At FG Solicitors we are experts in employment and HR Law and Solutions. We offer a range of services for all sizes of business to help you LOVE your business all year round —

• Advice and Support regarding all employment law matters
• Business Health Check / Audit
• HR and Legal Awareness Training
• HR and Legal Consultancy
• Development and maintenance of HR Infrastructure
• Resolving Employment Disputes
• Health and Safety Review and Policy Development
• Corporate Immigration

Farewell EU – What Now?

Union Jack-01

“The will of the people must be respected” says Prime Minister David Cameron on the outcome of the UK referendum on membership of the EU. One can’t escape the view that this should read “the will of the people must be interpreted.”

As of 6.00 am today, we as a nation appear to have become victims of unanticipated consequences, and are now at the mercy of outcomes that are not the ones foreseen and intended by our purposeful actions. I fear that full appreciation of the consequences of our actions will not be achieved for some time as predictions indicate that it will take at least 2 years to achieve disentanglement from our European partners.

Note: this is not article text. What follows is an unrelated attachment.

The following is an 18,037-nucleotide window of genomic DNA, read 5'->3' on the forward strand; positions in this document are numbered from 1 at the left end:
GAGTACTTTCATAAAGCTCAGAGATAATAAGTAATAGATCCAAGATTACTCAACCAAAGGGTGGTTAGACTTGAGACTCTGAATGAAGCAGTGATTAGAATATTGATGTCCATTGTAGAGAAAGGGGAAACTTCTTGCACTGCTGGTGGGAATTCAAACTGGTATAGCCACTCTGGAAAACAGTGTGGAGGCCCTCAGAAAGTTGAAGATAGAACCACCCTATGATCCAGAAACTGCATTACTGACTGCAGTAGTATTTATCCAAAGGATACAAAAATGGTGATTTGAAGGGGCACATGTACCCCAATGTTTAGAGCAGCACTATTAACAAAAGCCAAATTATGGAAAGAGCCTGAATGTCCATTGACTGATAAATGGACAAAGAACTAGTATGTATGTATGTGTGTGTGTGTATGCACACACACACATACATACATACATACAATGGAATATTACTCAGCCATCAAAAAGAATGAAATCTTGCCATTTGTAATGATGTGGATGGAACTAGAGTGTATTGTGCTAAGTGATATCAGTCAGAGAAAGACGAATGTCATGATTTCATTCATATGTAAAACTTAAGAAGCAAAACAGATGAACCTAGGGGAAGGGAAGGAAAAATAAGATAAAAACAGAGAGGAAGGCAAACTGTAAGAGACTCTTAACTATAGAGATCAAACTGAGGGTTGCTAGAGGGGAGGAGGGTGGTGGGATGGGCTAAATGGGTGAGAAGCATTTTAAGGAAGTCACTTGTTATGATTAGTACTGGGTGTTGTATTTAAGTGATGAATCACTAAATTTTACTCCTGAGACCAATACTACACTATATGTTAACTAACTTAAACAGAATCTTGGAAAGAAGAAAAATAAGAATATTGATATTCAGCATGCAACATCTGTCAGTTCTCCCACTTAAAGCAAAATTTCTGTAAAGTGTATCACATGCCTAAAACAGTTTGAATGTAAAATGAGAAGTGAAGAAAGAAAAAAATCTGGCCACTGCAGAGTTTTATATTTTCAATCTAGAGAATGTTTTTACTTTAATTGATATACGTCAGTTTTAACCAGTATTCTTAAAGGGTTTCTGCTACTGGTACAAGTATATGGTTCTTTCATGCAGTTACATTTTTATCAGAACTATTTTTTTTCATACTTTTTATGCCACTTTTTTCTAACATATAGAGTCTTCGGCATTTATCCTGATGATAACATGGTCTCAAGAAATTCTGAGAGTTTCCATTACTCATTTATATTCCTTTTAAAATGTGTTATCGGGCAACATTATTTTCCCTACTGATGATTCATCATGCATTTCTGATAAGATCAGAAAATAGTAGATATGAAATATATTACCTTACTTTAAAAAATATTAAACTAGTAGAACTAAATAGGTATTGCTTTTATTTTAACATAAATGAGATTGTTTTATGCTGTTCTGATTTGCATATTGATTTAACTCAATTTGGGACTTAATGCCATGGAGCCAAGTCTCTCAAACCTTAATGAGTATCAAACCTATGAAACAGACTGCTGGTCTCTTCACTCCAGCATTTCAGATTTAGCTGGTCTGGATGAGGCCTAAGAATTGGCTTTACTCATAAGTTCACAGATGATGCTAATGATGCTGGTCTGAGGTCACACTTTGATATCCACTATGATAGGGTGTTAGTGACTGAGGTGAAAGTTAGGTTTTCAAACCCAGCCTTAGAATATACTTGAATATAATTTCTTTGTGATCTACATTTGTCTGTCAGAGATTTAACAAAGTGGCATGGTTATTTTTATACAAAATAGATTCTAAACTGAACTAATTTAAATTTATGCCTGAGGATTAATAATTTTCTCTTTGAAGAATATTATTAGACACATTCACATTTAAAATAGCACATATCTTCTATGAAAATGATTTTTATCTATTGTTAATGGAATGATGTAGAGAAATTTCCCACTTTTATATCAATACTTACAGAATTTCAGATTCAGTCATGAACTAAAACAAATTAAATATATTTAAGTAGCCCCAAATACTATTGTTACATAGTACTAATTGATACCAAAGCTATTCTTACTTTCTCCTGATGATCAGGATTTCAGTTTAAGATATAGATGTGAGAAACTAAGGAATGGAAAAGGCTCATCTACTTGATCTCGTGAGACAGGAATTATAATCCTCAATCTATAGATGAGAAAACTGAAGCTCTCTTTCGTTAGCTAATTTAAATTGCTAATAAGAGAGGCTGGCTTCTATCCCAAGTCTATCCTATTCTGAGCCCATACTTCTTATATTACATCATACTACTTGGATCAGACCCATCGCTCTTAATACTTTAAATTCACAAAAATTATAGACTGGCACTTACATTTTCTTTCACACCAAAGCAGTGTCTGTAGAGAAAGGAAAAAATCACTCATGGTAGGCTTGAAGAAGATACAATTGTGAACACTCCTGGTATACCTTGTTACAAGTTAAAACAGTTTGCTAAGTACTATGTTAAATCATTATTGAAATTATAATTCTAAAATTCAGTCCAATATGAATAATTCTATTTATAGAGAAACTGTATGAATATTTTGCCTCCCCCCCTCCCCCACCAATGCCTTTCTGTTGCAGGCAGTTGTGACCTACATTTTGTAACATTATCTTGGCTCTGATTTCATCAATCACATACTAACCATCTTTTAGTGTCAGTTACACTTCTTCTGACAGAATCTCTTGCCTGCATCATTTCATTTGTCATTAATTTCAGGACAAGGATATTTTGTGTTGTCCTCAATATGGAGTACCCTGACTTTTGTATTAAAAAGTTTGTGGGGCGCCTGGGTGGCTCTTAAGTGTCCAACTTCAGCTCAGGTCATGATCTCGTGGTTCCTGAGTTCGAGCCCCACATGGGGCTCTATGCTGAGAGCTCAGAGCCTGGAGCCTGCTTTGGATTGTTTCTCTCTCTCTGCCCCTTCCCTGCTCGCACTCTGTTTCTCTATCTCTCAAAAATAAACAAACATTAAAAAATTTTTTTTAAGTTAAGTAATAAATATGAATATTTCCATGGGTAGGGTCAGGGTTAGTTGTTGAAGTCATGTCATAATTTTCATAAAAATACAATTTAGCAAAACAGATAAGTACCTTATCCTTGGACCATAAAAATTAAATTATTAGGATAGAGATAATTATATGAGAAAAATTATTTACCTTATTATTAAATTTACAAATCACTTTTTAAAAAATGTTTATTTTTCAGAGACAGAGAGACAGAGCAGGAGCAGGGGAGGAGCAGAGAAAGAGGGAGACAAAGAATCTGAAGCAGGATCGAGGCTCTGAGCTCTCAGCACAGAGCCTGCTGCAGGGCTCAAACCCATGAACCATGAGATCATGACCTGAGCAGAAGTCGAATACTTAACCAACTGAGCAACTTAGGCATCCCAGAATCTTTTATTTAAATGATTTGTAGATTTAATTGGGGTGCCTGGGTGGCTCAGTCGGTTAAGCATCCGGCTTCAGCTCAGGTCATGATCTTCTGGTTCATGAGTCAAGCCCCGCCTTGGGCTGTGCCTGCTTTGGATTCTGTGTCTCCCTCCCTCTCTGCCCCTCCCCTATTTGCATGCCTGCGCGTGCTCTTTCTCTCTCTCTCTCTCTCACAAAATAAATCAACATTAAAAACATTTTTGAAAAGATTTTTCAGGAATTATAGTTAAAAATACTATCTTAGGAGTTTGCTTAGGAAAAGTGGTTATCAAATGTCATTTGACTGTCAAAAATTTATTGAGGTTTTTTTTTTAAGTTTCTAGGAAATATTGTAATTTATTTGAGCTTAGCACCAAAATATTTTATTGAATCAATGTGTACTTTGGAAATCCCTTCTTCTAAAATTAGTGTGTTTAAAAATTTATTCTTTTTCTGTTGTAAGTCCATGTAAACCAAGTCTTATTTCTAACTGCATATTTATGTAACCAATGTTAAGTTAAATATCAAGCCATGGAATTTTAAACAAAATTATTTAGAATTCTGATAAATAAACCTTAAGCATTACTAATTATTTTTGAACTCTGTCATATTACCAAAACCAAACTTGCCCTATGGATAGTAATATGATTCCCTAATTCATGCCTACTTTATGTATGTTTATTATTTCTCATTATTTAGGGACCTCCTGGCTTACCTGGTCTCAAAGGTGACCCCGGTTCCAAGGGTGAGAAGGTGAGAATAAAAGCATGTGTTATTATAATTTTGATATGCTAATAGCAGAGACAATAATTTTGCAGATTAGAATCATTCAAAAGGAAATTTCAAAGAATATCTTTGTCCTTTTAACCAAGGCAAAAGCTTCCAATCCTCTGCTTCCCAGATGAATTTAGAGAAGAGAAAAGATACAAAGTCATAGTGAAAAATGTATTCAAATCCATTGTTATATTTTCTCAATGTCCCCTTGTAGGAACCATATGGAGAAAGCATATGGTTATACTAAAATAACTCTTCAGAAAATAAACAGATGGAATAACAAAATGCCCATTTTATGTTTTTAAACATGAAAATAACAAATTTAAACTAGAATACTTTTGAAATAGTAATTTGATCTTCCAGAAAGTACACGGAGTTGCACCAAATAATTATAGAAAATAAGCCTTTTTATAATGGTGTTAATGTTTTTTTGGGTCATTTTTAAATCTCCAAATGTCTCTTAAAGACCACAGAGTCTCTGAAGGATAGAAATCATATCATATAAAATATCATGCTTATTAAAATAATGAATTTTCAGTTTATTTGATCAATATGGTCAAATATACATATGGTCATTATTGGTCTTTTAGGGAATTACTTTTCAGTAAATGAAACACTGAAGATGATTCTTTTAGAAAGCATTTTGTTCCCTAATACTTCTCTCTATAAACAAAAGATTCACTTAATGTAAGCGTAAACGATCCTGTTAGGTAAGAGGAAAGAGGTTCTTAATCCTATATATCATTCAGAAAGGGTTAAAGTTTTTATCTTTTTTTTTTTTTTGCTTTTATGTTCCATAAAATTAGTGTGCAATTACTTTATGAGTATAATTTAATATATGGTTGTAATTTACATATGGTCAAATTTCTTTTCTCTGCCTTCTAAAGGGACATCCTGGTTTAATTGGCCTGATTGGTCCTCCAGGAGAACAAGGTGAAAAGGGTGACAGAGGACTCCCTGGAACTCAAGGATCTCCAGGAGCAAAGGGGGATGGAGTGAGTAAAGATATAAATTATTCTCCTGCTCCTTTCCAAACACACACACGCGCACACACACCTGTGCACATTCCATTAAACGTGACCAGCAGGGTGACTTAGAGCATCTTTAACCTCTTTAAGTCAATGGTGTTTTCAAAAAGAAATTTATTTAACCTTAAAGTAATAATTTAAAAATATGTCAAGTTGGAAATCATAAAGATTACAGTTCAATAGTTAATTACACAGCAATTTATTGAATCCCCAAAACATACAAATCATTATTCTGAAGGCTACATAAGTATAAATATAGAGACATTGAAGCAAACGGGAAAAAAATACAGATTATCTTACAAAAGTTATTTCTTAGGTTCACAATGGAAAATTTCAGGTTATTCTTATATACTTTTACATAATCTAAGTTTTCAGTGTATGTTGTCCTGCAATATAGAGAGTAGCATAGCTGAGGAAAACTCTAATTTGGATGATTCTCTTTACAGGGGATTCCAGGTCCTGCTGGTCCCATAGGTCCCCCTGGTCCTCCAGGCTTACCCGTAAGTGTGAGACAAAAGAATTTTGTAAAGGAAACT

In the immediate haze of global reaction, currency free-fall, stock exchange hysteria and concern about future trading conditions with the remaining 27 member states of the European Union, there is a risk that UK businesses may defer undertaking a strategic review of the impact on their workforce resulting from Brexit. In the short term, the biggest risk to workforce productivity will be uncertainty, particularly for those members of the workforce that are EU nationals and those that are British nationals working throughout the EU, currently estimated to be around 1 million. The uncertainty could manifest itself in key individual members of the workforce exiting of their own accord to seek greater stability elsewhere. It is essential that individual businesses develop effective operational and communication strategies without delay!

As UK businesses grapple with the challenges of negotiating commercial trade agreements in the new post EU membership world of tariffs and barriers to entry, it is a realistic possibility that revenue streams will become less profitable and this may inevitably lead to a rebalancing of profit margins by reducing headcount. A strategic review now, if operational effectiveness is to be maintained, will be well worth the effort.